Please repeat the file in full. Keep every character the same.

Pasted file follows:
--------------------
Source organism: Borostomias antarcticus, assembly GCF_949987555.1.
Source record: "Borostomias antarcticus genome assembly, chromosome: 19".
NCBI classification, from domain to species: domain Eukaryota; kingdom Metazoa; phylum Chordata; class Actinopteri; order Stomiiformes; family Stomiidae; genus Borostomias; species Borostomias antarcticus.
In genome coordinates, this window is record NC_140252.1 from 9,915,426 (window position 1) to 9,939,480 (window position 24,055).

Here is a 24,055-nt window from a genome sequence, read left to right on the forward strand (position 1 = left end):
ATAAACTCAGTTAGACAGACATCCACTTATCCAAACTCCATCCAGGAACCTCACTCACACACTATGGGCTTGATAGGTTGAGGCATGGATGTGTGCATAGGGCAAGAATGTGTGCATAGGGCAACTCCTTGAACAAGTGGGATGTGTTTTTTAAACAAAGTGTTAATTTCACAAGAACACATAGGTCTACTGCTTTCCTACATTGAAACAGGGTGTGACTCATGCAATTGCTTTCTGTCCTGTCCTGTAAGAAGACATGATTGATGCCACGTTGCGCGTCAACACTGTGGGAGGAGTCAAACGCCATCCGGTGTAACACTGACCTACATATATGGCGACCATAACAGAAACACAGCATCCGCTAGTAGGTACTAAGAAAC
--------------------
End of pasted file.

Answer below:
Source organism: Borostomias antarcticus, assembly GCF_949987555.1.
Source record: "Borostomias antarcticus genome assembly, chromosome: 19".
NCBI classification, from domain to species: domain Eukaryota; kingdom Metazoa; phylum Chordata; class Actinopteri; order Stomiiformes; family Stomiidae; genus Borostomias; species Borostomias antarcticus.
In genome coordinates, this window is record NC_140252.1 from 9,915,426 (window position 1) to 9,939,480 (window position 24,055).

Here is a 24,055-nt window from a genome sequence, read left to right on the forward strand (position 1 = left end):
ATAAACTCAGTTAGACAGACATCCACTTATCCAAACTCCATCCAGGAACCTCACTCACACACTATGGGCTTGATAGGTTGAGGCATGGATGTGTGCATAGGGCAAGAATGTGTGCATAGGGCAACTCCTTGAACAAGTGGGATGTGTTTTTTAAACAAAGTGTTAATTTCACAAGAACACATAGGTCTACTGCTTTCCTACATTGAAACAGGGTGTGACTCATGCAATTGCTTTCTGTCCTGTCCTGTAAGAAGACATGATTGATGCCACGTTGCGCGTCAACACTGTGGGAGGAGTCAAACGCCATCCGGTGTAACACTGACCTACATATATGGCGACCATAACAGAAACACAGCATCCGCTAGTAGGTACTAAGAAAC